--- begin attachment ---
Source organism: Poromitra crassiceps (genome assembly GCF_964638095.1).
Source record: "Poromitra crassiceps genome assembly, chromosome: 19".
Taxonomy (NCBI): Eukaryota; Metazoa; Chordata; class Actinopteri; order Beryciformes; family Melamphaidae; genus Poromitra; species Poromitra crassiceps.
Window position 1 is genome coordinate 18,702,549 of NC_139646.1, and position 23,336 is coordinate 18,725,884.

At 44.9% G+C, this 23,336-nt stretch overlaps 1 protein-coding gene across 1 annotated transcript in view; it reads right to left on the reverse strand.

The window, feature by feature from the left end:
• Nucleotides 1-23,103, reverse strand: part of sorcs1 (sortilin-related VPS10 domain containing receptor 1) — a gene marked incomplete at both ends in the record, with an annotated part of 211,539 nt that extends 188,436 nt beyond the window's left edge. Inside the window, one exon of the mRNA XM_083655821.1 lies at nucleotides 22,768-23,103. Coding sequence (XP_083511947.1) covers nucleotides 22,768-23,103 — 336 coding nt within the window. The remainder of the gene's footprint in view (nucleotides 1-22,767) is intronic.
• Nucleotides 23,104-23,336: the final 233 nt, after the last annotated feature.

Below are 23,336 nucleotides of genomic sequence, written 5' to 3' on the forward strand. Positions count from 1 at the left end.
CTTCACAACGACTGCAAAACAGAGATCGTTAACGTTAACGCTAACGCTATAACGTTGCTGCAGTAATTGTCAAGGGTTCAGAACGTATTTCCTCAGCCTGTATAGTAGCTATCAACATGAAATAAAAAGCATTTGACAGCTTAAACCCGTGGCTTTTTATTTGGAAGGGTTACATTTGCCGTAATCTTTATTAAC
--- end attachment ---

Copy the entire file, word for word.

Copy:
Source organism: Poromitra crassiceps (genome assembly GCF_964638095.1).
Source record: "Poromitra crassiceps genome assembly, chromosome: 19".
Taxonomy (NCBI): Eukaryota; Metazoa; Chordata; class Actinopteri; order Beryciformes; family Melamphaidae; genus Poromitra; species Poromitra crassiceps.
Window position 1 is genome coordinate 18,702,549 of NC_139646.1, and position 23,336 is coordinate 18,725,884.

At 44.9% G+C, this 23,336-nt stretch overlaps 1 protein-coding gene across 1 annotated transcript in view; it reads right to left on the reverse strand.

The window, feature by feature from the left end:
• Nucleotides 1-23,103, reverse strand: part of sorcs1 (sortilin-related VPS10 domain containing receptor 1) — a gene marked incomplete at both ends in the record, with an annotated part of 211,539 nt that extends 188,436 nt beyond the window's left edge. Inside the window, one exon of the mRNA XM_083655821.1 lies at nucleotides 22,768-23,103. Coding sequence (XP_083511947.1) covers nucleotides 22,768-23,103 — 336 coding nt within the window. The remainder of the gene's footprint in view (nucleotides 1-22,767) is intronic.
• Nucleotides 23,104-23,336: the final 233 nt, after the last annotated feature.

Below are 23,336 nucleotides of genomic sequence, written 5' to 3' on the forward strand. Positions count from 1 at the left end.
CTTCACAACGACTGCAAAACAGAGATCGTTAACGTTAACGCTAACGCTATAACGTTGCTGCAGTAATTGTCAAGGGTTCAGAACGTATTTCCTCAGCCTGTATAGTAGCTATCAACATGAAATAAAAAGCATTTGACAGCTTAAACCCGTGGCTTTTTATTTGGAAGGGTTACATTTGCCGTAATCTTTATTAAC